Often I catch myself thinking thoughts like, ‘No-one sees what I do’ and ‘Whatever I clean up just gets dirty again’. And when I was in a room of people and they went around the room and everyone had to say what they did, it seemed like the bottom of the pile in terms of what people think of someone being a stay at home mum.

But recently it struck me when someone complimented me on the children, that people may not see your job as worth much, but they do see the fruit of it. And even if it is not attributed to you, the point is that it is great fruit! If I do my job well as a mother, my children will benefit, for example the Bible says that if we train a child in the way he should go, then when he is old he will not depart from it (Pro 22:6) and if I do my job well as a wife, my husband will be so much better for it. If I look after my home and make it inviting, make meals for people etc. then so many people can be helped and encouraged from being invited there and having fellowship they would not otherwise have had. We can make such a difference by doing our job well, not only to the lives of our husbands and children, even just helping them feel contented and loved, but also to the people that they meet who are impacted by them. And then we can do even more through serving in our church and doing good to other people.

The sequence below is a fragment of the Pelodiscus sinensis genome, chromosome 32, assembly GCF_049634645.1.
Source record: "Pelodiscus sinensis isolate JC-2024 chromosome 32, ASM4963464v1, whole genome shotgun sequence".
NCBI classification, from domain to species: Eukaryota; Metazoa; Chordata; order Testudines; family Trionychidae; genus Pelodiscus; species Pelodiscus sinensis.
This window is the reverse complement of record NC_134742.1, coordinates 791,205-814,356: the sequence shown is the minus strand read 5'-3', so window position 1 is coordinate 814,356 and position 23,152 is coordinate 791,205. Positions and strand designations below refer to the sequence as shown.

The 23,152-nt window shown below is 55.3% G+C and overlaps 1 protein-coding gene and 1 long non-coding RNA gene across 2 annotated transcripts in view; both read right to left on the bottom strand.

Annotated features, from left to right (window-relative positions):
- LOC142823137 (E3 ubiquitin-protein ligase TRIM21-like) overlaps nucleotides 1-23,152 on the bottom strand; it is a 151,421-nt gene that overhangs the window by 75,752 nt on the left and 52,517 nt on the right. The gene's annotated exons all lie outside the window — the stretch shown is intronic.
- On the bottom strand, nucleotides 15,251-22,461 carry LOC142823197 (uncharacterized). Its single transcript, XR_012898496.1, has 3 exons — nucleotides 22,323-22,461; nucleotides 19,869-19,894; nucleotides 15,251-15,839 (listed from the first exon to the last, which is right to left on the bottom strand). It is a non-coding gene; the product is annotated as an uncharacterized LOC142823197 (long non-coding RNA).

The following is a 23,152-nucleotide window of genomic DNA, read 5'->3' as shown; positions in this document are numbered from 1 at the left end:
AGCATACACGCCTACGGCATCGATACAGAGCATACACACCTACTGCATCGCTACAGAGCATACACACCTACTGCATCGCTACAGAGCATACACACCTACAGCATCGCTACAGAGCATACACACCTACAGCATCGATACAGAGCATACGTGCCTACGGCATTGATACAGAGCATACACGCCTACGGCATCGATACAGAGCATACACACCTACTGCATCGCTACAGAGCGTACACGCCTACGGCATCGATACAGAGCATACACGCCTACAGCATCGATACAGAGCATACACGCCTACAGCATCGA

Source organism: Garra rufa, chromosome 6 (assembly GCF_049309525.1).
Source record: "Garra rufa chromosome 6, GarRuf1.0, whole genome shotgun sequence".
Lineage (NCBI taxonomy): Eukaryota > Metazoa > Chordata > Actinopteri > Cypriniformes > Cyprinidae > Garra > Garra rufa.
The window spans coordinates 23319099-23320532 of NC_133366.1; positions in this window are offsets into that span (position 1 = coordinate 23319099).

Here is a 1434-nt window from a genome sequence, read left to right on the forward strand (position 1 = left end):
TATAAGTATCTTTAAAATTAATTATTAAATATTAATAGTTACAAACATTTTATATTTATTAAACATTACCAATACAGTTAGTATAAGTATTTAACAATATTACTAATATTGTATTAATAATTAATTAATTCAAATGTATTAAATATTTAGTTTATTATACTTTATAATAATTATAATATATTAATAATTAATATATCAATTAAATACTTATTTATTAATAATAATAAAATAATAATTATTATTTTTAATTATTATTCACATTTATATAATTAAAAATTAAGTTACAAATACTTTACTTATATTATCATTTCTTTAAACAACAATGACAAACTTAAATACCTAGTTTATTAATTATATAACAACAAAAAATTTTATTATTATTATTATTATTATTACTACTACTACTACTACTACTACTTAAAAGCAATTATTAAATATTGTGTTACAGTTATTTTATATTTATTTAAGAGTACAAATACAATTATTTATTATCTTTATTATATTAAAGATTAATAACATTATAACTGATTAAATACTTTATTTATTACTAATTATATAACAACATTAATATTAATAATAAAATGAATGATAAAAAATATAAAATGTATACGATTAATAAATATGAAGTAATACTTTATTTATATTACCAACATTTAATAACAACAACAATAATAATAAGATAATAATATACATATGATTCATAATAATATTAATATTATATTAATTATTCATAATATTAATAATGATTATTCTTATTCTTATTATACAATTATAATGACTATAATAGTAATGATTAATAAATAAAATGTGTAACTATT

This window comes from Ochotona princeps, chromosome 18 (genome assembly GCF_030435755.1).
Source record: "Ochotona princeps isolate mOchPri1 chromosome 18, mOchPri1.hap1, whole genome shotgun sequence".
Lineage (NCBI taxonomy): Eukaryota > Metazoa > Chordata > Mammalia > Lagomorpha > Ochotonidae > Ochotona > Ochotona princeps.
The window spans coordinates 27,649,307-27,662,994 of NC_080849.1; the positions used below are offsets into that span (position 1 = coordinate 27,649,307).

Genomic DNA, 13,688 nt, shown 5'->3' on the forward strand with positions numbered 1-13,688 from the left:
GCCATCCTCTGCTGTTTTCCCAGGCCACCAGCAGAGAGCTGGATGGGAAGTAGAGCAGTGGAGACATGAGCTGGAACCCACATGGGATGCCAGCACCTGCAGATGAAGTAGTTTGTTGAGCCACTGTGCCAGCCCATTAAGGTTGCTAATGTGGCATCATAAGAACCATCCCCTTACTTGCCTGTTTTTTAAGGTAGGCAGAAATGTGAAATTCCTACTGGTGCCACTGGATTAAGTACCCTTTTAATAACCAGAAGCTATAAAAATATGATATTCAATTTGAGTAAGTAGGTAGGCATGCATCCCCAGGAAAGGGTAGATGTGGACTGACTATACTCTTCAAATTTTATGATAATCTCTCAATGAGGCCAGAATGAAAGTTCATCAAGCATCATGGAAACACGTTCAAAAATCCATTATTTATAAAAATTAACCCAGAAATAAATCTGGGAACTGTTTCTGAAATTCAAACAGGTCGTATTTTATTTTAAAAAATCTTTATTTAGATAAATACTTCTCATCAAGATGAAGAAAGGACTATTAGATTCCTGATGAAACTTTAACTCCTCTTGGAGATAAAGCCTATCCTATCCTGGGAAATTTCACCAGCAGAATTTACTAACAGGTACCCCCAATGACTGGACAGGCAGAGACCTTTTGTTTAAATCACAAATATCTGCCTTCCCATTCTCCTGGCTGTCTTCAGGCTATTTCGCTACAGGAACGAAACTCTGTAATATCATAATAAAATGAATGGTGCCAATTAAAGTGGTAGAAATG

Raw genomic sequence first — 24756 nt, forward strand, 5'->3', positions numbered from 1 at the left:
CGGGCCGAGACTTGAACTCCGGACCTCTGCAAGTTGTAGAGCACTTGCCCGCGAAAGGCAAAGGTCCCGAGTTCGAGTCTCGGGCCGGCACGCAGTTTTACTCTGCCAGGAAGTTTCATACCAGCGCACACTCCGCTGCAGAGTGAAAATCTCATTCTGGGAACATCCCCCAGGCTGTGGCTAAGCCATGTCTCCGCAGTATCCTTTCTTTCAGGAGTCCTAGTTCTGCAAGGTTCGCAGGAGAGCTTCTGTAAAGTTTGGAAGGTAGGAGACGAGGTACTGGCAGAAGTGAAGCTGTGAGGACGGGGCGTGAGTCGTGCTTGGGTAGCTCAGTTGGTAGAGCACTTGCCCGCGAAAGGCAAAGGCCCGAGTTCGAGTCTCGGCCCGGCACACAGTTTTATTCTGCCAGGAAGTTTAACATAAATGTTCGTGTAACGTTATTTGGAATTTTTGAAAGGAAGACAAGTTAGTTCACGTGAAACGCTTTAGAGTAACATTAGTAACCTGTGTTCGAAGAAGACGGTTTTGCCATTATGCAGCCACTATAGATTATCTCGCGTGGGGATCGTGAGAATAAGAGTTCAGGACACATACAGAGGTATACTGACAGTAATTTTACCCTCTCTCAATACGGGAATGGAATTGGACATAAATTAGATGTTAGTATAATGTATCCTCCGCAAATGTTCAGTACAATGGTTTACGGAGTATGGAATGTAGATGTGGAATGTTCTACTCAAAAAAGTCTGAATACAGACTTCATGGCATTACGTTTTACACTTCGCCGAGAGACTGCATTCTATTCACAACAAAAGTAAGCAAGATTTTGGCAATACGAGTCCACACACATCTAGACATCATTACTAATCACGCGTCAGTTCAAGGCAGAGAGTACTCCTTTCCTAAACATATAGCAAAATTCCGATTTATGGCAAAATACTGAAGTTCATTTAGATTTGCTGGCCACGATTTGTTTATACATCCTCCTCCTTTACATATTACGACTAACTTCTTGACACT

So though we should do everything we do to please God, we can also encourage ourselves in the thought that there is great fruit from working hard at what we do, as a wife, mother, and homemaker . It may not be noticed, but God knows and we know, how fruitful we can be. And of course to bear real fruit we need to stay close to God, so that should be an encouragement to keep God our top priority too! “I am the vine, you are the branches. He who abides in Me, and I in him, bears much fruit; for without Me you can do nothing.” John 15:5